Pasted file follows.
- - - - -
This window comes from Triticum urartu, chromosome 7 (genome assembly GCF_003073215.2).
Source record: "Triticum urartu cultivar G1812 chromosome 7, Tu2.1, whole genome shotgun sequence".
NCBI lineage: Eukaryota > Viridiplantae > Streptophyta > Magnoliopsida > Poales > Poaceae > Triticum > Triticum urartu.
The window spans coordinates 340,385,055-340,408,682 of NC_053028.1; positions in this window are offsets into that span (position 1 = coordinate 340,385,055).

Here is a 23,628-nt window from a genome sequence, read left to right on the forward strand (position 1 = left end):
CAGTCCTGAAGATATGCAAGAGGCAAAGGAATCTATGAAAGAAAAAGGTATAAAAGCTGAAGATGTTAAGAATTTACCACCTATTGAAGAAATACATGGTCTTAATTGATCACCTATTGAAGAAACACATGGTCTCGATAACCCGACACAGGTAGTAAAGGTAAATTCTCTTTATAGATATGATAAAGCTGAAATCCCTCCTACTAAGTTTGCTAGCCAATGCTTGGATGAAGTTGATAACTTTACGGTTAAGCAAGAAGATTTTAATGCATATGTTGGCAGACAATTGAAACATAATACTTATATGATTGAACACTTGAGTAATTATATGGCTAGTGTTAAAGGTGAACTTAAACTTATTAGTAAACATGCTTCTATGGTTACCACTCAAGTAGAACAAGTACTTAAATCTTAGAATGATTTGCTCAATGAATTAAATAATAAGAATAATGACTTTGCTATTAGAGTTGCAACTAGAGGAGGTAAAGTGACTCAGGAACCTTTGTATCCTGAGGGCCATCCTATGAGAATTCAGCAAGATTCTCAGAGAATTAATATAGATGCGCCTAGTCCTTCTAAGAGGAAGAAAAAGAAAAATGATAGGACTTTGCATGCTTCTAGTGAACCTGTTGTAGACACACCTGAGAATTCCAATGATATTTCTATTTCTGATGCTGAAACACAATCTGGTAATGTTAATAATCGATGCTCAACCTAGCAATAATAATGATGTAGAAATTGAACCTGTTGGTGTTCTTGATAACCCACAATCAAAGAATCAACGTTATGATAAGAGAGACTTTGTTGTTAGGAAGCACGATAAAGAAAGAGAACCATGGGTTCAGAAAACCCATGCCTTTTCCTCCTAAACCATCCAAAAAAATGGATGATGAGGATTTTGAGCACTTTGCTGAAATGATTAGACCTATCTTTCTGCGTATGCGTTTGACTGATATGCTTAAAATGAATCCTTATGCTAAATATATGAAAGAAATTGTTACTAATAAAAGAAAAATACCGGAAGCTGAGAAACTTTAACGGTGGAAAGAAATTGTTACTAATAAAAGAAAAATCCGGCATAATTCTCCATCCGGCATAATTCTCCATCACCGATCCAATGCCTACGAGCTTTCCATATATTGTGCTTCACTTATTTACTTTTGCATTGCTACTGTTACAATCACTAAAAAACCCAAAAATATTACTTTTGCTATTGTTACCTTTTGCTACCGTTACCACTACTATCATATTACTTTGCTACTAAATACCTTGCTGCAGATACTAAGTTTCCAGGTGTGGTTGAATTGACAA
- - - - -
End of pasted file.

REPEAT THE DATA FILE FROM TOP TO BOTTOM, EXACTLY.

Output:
This window comes from Triticum urartu, chromosome 7 (genome assembly GCF_003073215.2).
Source record: "Triticum urartu cultivar G1812 chromosome 7, Tu2.1, whole genome shotgun sequence".
NCBI lineage: Eukaryota > Viridiplantae > Streptophyta > Magnoliopsida > Poales > Poaceae > Triticum > Triticum urartu.
The window spans coordinates 340,385,055-340,408,682 of NC_053028.1; positions in this window are offsets into that span (position 1 = coordinate 340,385,055).

Here is a 23,628-nt window from a genome sequence, read left to right on the forward strand (position 1 = left end):
CAGTCCTGAAGATATGCAAGAGGCAAAGGAATCTATGAAAGAAAAAGGTATAAAAGCTGAAGATGTTAAGAATTTACCACCTATTGAAGAAATACATGGTCTTAATTGATCACCTATTGAAGAAACACATGGTCTCGATAACCCGACACAGGTAGTAAAGGTAAATTCTCTTTATAGATATGATAAAGCTGAAATCCCTCCTACTAAGTTTGCTAGCCAATGCTTGGATGAAGTTGATAACTTTACGGTTAAGCAAGAAGATTTTAATGCATATGTTGGCAGACAATTGAAACATAATACTTATATGATTGAACACTTGAGTAATTATATGGCTAGTGTTAAAGGTGAACTTAAACTTATTAGTAAACATGCTTCTATGGTTACCACTCAAGTAGAACAAGTACTTAAATCTTAGAATGATTTGCTCAATGAATTAAATAATAAGAATAATGACTTTGCTATTAGAGTTGCAACTAGAGGAGGTAAAGTGACTCAGGAACCTTTGTATCCTGAGGGCCATCCTATGAGAATTCAGCAAGATTCTCAGAGAATTAATATAGATGCGCCTAGTCCTTCTAAGAGGAAGAAAAAGAAAAATGATAGGACTTTGCATGCTTCTAGTGAACCTGTTGTAGACACACCTGAGAATTCCAATGATATTTCTATTTCTGATGCTGAAACACAATCTGGTAATGTTAATAATCGATGCTCAACCTAGCAATAATAATGATGTAGAAATTGAACCTGTTGGTGTTCTTGATAACCCACAATCAAAGAATCAACGTTATGATAAGAGAGACTTTGTTGTTAGGAAGCACGATAAAGAAAGAGAACCATGGGTTCAGAAAACCCATGCCTTTTCCTCCTAAACCATCCAAAAAAATGGATGATGAGGATTTTGAGCACTTTGCTGAAATGATTAGACCTATCTTTCTGCGTATGCGTTTGACTGATATGCTTAAAATGAATCCTTATGCTAAATATATGAAAGAAATTGTTACTAATAAAAGAAAAATACCGGAAGCTGAGAAACTTTAACGGTGGAAAGAAATTGTTACTAATAAAAGAAAAATCCGGCATAATTCTCCATCCGGCATAATTCTCCATCACCGATCCAATGCCTACGAGCTTTCCATATATTGTGCTTCACTTATTTACTTTTGCATTGCTACTGTTACAATCACTAAAAAACCCAAAAATATTACTTTTGCTATTGTTACCTTTTGCTACCGTTACCACTACTATCATATTACTTTGCTACTAAATACCTTGCTGCAGATACTAAGTTTCCAGGTGTGGTTGAATTGACAA